Dean Rockmore, 48, has the distinction of serving life for the theft of socks. The Daytona Beach man received a mandatory life sentence as a repeat offender after he ran from a store with $4 of socks.
Rockmore was convicted of armed robbery because, when confronted by a loss prevention officer in the parking lot, he pulled up his shirt to show a gun. The crime began as an effort to steal both tee-shirts and socks. He dropped the shirts in the parking lot.
Since he qualified as a re-offender, Circuit Judge Margaret Hudson gave him life.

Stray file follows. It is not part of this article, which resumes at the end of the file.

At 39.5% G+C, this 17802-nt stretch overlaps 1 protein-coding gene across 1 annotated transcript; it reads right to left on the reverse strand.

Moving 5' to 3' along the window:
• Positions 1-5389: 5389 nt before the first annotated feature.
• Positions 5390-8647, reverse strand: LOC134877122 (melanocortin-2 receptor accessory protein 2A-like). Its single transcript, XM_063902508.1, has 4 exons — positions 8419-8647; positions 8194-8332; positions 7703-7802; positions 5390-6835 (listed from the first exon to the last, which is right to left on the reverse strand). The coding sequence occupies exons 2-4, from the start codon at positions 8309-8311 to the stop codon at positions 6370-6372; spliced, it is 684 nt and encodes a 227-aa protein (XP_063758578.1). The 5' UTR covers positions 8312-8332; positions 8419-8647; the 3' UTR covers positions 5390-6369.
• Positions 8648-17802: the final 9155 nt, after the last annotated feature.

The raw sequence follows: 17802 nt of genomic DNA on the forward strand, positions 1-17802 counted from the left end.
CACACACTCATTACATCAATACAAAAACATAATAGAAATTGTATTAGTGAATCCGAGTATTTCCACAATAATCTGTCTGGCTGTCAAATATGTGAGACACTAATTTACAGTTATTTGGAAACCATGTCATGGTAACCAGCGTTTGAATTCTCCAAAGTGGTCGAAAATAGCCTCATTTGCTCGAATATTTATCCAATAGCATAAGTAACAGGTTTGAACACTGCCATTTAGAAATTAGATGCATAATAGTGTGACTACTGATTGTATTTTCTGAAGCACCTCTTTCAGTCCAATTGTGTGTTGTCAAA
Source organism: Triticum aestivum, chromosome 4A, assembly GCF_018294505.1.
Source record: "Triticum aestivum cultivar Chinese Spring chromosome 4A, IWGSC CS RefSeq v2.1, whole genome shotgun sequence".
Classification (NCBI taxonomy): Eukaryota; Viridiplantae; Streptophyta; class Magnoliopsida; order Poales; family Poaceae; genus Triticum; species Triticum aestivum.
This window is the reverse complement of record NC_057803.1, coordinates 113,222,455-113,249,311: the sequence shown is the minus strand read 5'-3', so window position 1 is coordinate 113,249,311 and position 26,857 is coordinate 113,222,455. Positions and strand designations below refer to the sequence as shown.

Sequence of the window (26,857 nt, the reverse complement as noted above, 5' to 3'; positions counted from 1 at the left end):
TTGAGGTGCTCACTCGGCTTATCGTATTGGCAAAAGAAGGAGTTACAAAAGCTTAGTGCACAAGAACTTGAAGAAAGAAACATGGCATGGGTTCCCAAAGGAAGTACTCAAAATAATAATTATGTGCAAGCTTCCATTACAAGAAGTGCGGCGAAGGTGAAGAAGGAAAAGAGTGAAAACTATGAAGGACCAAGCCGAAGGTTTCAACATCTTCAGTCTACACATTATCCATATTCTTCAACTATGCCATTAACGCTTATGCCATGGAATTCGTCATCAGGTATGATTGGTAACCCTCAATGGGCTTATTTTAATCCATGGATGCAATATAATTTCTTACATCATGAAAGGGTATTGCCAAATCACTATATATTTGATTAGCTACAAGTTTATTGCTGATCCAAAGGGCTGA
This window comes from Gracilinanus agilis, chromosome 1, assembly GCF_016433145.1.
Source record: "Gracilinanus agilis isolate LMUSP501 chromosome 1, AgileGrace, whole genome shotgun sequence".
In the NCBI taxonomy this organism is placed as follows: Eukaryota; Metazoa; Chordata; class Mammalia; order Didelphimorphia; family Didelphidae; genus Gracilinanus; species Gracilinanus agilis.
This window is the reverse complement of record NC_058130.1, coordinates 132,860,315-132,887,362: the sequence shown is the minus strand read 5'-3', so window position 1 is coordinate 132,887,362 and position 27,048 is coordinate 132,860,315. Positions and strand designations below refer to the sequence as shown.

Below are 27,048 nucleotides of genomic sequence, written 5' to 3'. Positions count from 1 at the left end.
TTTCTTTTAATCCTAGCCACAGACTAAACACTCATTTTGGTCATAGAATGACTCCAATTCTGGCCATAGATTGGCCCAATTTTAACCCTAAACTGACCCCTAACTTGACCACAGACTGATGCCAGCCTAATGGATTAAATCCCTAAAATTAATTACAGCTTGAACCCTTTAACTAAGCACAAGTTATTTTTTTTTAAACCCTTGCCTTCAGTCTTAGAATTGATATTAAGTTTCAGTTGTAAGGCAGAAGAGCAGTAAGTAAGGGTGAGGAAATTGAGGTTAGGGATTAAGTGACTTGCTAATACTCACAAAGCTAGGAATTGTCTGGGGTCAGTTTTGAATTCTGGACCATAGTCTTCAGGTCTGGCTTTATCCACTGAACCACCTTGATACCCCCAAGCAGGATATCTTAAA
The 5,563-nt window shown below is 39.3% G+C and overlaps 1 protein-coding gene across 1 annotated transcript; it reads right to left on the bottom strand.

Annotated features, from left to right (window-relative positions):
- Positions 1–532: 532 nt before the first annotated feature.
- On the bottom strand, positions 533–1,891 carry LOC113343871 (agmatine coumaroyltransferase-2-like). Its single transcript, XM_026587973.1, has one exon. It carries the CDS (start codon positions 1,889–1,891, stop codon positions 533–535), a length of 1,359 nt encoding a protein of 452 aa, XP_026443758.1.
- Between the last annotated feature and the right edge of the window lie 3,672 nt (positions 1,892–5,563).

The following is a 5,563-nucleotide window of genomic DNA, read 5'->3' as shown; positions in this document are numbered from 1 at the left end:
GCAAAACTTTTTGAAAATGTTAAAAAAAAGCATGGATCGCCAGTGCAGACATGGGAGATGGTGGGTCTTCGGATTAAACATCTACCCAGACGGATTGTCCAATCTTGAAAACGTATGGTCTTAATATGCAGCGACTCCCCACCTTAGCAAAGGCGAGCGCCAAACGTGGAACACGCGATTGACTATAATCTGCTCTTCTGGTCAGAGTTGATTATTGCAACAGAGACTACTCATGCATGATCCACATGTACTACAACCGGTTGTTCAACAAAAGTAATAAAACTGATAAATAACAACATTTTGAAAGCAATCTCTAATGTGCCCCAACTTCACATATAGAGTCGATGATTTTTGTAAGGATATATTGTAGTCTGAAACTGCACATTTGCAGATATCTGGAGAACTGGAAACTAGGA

He will have a difficult time challenging the sentence. The Supreme Court has effectively barred challenges for disproportionate sentencing under the Eighth Amendment in a pair of decisions. In Ewing v. California, 538 U.S. 11 (2003), and Lockyer v. Andrade, 538 U.S. 63 (2003), the Court refused to find that noncapital sentences were unconstitutionally disproportional to the underlying crime. In Ewing, the defendant stole three golf clubs worth $399 each from the pro shop in El Segundo, California. He could have been charged with a misdemeanor under the discretion of the judge or prosecutor since this was a “wobbler” charge that could be prosecuted either as a felony or misdemeanor. They refused and his conviction triggered a life sentence under the state’s three strikes law. The Court later refused to overturn the sentence under the Eighth Amendment.
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